“Our taproom has become a community space like never before,” said Bray. “The events we host aren’t always beer-related, but we try to find a way to tie beer into them so that there’s something in it for everyone.”
One of Bray’s favorite events is the Big Gay Market, which the brewery has hosted on numerous occasions. The market is a safe space for members of the LGBTQIAI+ community to sell their goods. Ozark will host another on Saturday, Nov. 25.
“It started with a need from the community,” said Bray. “A couple of years ago the organizers came to us because the space they thought they were going to have fell through.”
Rogers – like much of Northwest Arkansas – has a history rooted in small-town conservatism. People living an alternative or non-confirming lifestyle have not always felt free to be their authentic selves in public.
“We didn’t know what it would look like because we’ve never done anything like that before,” said Bray. “I was shocked at how little pushback we got. And what little we received was far outweighed by the support we got for what we were doing.”
Dealing with issues related to human sexuality often takes on a political tone. Attitudes and opinions often reflect party affiliation. Not so at Ozark.
“It’s not political for us,” said Bray. “We think hosting these types of events is being a good neighbor. If we want real change to happen, it will happen because people are interacting with people they don’t normally cross paths with. We are open to absolutely everyone here at Ozark.”
Ozark supports the community in other ways. Each month it hosts “Drink Beer, Do Good” with $1 from each pint donated to a local charity. Recent recipients include Rogers Friends of LLS (Leukemia and Lymphoma Society), Northwest Arkansas Food Bank, and 7Hills Homeless Shelter.
Cans get updated look
Ozark started canning beer soon after opening, making it the first Arkansas brewery to distribute its beer in cans. American Pale Ale (APA) was the first off the canning line, followed by Belgian-style Golden Ale, Cream Stout, and IPA.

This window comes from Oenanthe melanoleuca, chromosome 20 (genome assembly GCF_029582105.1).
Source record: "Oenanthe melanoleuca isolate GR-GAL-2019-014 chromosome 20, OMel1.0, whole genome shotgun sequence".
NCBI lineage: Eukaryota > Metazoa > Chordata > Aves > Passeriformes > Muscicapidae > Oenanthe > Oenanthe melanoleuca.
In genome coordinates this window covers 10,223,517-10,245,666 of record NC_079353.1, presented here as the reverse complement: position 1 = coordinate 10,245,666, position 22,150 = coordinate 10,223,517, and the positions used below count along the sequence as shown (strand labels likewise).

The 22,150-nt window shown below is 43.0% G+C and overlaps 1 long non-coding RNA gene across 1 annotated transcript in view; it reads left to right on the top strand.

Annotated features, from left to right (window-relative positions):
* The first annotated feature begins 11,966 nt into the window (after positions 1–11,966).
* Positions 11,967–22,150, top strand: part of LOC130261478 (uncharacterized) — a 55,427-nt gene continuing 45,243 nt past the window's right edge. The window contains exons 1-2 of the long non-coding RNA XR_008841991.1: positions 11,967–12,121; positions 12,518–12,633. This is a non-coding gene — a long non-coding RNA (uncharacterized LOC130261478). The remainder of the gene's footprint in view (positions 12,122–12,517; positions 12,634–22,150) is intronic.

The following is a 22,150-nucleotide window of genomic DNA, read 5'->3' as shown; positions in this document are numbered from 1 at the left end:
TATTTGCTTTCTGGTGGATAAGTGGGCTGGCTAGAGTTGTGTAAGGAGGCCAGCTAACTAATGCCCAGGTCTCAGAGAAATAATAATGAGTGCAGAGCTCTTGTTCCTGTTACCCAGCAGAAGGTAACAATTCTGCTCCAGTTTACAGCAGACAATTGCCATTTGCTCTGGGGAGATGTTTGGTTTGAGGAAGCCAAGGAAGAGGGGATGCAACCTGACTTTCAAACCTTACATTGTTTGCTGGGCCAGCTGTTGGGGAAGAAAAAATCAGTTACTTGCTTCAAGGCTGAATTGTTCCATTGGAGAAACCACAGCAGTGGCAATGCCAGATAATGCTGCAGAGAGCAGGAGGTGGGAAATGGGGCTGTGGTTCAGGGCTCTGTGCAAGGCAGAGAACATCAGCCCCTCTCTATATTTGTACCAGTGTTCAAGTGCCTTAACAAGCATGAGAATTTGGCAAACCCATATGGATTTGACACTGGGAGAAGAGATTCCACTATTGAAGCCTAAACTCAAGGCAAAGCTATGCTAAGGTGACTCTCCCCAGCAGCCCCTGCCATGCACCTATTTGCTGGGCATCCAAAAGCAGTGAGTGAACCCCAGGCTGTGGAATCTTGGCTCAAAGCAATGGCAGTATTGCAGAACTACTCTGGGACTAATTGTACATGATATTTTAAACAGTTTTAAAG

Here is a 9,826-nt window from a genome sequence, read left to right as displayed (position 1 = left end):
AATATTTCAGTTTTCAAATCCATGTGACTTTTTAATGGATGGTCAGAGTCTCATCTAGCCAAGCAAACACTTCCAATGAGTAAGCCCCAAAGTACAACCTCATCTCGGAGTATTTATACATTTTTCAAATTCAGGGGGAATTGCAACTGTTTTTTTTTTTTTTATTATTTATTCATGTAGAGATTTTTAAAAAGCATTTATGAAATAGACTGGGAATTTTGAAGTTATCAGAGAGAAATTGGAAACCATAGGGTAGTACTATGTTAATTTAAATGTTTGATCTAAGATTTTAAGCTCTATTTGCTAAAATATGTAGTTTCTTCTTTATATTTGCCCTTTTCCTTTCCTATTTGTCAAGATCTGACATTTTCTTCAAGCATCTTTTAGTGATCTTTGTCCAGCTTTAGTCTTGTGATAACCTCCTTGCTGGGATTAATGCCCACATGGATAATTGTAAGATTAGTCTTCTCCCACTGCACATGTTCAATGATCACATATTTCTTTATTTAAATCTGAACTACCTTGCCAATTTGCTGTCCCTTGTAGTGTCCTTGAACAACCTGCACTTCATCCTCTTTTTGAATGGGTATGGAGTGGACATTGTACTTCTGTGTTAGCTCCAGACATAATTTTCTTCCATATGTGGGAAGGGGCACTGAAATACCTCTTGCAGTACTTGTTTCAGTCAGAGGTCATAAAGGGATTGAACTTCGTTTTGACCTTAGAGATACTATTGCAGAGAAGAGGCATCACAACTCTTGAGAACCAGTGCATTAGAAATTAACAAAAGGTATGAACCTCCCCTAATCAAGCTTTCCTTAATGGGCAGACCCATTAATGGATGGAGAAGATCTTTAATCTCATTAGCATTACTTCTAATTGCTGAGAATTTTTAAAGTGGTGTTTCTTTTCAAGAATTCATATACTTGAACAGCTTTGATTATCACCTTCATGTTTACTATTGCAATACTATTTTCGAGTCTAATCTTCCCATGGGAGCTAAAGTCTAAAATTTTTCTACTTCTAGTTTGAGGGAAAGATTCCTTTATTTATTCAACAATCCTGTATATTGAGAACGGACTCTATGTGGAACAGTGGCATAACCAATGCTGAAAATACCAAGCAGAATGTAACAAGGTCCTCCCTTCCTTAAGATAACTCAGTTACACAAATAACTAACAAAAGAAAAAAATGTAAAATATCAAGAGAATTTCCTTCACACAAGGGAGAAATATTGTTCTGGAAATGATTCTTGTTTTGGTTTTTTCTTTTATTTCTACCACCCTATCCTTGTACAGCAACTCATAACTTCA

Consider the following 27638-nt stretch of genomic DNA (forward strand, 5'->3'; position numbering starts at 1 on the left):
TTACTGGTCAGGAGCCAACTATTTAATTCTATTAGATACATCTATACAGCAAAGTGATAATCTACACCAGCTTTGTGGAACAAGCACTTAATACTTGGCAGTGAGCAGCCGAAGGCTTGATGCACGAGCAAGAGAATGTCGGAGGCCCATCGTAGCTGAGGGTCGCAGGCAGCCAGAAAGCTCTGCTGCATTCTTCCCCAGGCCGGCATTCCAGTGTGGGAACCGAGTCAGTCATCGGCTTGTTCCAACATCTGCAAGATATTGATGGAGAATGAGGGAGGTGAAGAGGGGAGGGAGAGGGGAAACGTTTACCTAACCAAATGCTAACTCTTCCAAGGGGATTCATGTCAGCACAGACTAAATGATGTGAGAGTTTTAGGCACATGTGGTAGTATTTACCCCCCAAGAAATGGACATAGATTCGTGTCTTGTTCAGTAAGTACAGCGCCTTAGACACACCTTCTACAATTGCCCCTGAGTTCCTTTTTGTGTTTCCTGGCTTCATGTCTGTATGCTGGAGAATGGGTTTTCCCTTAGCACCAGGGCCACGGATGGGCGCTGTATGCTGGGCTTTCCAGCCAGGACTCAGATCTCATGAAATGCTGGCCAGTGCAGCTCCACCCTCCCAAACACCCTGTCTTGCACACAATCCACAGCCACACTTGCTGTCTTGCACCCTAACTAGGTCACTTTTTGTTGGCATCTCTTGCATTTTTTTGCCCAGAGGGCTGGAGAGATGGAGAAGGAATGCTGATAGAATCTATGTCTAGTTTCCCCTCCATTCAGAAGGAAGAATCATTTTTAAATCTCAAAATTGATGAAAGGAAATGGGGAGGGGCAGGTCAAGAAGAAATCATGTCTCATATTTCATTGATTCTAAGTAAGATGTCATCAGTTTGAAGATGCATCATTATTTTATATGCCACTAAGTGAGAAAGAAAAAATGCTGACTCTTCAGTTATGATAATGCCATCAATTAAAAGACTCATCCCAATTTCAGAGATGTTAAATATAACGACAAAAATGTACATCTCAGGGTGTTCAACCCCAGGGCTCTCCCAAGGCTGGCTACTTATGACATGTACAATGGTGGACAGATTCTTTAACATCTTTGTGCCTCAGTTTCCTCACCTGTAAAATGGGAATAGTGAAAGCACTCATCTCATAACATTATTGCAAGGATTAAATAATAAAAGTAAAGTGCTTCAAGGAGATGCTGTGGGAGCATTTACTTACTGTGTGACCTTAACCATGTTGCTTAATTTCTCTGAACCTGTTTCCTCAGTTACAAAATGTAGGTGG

The label artwork was noteworthy. In late 2014, Paste Magazine named APA as one of the 40 most beautiful cans in craft beer. The black can with the outline of an elk was iconic. Jeremy Teff – then with BLKBOXLabs – was responsible for the distinctive Ozark look.
Ozark’s cans have recently been updated. APA, IPA, Lager (which replaced the Belgian-style golden ale), and Cream Stout all sport new artwork. Once again, Teff is responsible for the design.
“We’ve been working on it for over a year,” said Bray. “When we first started the process, we went with a completely different concept than what we just rolled out. Jeremy tinkered with it a little bit and it evolved over time. We’re really proud of what we created.”
The result is a clean design that remains rooted in the iconic imagery used in the original illustrations. The elk, buffalo, and eagle (or is it a hawk?) still serve as eye candy for folks that enjoy Ozark’s beer.
Artwork aside, there continues to be a glaring void in Ozark’s lineup of canned offerings. “When will you put Onyx Coffee Stout in cans?” remains an unanswered question.
Ozark is a brand that speaks to Arkansans. Hard work, honest beer. People in this state can relate to a roll-your-sleeves-up approach to life.
The brand is intertwined with the ethos of the region. So much so it was selected by the Smithsonian Institute to represent the Ozarks earlier this summer. During the Folklife Festival in late June/early July, Ozark poured beer on the National Mall to celebrate the region’s “expansive creative spirit.”
Lacie Bray and Andy Coates have built something special. They didn’t do it alone, and they need a lot of help to keep it going. As good as the beer is, the community that surrounds the brewery might be just as important as the product.
Ozark loves the community, and Arkansans – especially Northwest Arkansans – love Ozark.
If you want to wish Ozark a happy 10th birthday, pay the brewery a visit this weekend and enjoy a Double IPA or BDCS. A decade in the brewing business is kind of a big deal.